2011-01-21 / Front Page

Feedback positive on greenway project

By Carissa Marsh cmarsh@theacorn.com


PEACEFUL PARK—This artist’s rendering depicts the Arroyo Community Center, to be located in the heart of the greenway. 
Photo courtesy City of Simi Valley PEACEFUL PARK—This artist’s rendering depicts the Arroyo Community Center, to be located in the heart of the greenway. Photo courtesy City of Simi Valley The city’s neighborhood councils are reviewing plans to beautify the Arroyo and transform it into a recreational area for the entire community. So far, most residents have welcomed the project with open arms.

Neighborhood Council No. 2 was the first to evaluate the project at its meeting Jan. 11.

While the large-scale, decadeslong project likely won’t be finished until about 2040, current residents are still excited by the prospect of turning the uninviting flood channel into a lush greenway.

“I think this is a really fabulous project and I’m looking forward to seeing part of it,” said Susan Zimmerman, a member of the council’s executive board.

The Arroyo begins on the east end of Simi at Corriganville Park and runs 12 miles through the center of the city and into Moorpark. The wash, as residents call it, is managed by the city, the Rancho Simi Recreation and Park District and the Ventura County Watershed Protection District.

The greenway would enhance pedestrian and bicycle access, connect Simi’s parks and schools, and improve the look of the corridor.

To do that, the project will realign and extend the existing trail, develop new trailheads, provide pedestrian and bike bridges and overlooks, install interpretive exhibits and create more picnic areas.

Tony Stewart, senior planner with the city, said the timeline is open-ended due to funding. The project is expected to take 20 to 30 years to complete, and a consultant, accounting for inflation, priced the project at $60 million.

“If we got all that tomorrow, we’d construct it as fast as possible. But we envision the money trickling in,” Stewart said. “We just got the first million.”

He was referring to last September’s announcement that the park district had received $802,275 in Proposition 84 funds to kick-start the project.

The money will be put toward Phase 1, which includes constructing two miles of new paved trails from Erringer Road to Sequoia Avenue and 17 accessible trail entries. The first phase will cost about $1 million, and the city and the park district have each pledged $100,000.

Ed Hayduk, assistant general manager for the park district, said that area was chosen because the district felt it would make the biggest initial impact.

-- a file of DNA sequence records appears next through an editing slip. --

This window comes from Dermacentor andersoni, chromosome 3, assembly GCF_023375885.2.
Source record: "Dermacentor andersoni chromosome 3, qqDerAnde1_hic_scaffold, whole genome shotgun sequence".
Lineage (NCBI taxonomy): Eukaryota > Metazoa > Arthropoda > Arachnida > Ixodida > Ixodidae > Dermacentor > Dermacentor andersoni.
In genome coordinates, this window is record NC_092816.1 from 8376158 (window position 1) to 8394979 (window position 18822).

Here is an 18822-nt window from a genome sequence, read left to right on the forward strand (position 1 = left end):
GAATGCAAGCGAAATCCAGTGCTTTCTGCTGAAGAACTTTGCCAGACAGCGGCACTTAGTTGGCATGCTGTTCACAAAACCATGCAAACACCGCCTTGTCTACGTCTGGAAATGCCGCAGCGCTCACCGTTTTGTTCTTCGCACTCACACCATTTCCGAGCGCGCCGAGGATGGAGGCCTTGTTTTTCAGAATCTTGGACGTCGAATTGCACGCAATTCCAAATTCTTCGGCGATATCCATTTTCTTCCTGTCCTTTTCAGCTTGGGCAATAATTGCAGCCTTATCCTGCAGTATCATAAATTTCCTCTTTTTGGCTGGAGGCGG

Subsequent improvements would be done in stages and require multiple funding sources. Hopefully local businesses will be among those sources, Stewart said, but no money will come out of Simi’s general fund.

However, executive board members Ida Kosty and Peter Carrube expressed concern about where future grants would come from.

“The key thing here is we were very successful in getting that first grant we applied for. They were very impressed that we had four agencies working together,” Hayduk told the board. “We identified all these various projects (along the Arroyo), and it’s under a phasing plan but it’s designed to be real flexible” so that certain projects will be built as funding allows.

Still, Carrube said, there are too few guarantees.

“I think there’s an awful lot of effort and a lot of money being put toward something that they’re not really clear on the future of,” he said. “It’s a pretty big project to put on hope, in my opinion.”

Another concern for Kosty was that the improvements could make the Arroyo a more attractive place to the homeless, dozens of whom already live in the wash.

But Stewart said the project should do the opposite.

“The purpose of this project is to get people down in the Arroyo, and when you have more people watching you, you are less likely to commit crime,” he said.

At the end of the meeting the executive board voted 8-2 in favor of the project, with Kosty and Carrube dissenting. Carrube said he doesn’t see the Arroyo as an entertainment destination.

“You got your joggers and you got your bicyclists, but I don’t think that building benches and trees and bridges along the Arroyo is going to bring families down there. It’s not a place to have a picnic.”

But fellow residents disagree.

“People are using it now, and if we can get the funding for it, it should be upgraded,” said Gerald Smith, vice chair of the board. “It is a great way of getting your exercise, getting around and getting to know your neighbors.”

Frank Salinas told the city and the park district, “Good job.”

Neighborhood Council No. 3 reviewed the project Jan. 13 and the executive board unanimously recommended its approval. Neighborhood Council No. 4 voted 5-4 in favor on Jan. 18.

Neighborhood Council No. 1 will hear the project Feb. 3.

The specific plan for the project is scheduled to go before the planning commission Feb. 23 and then to the City Council in March.

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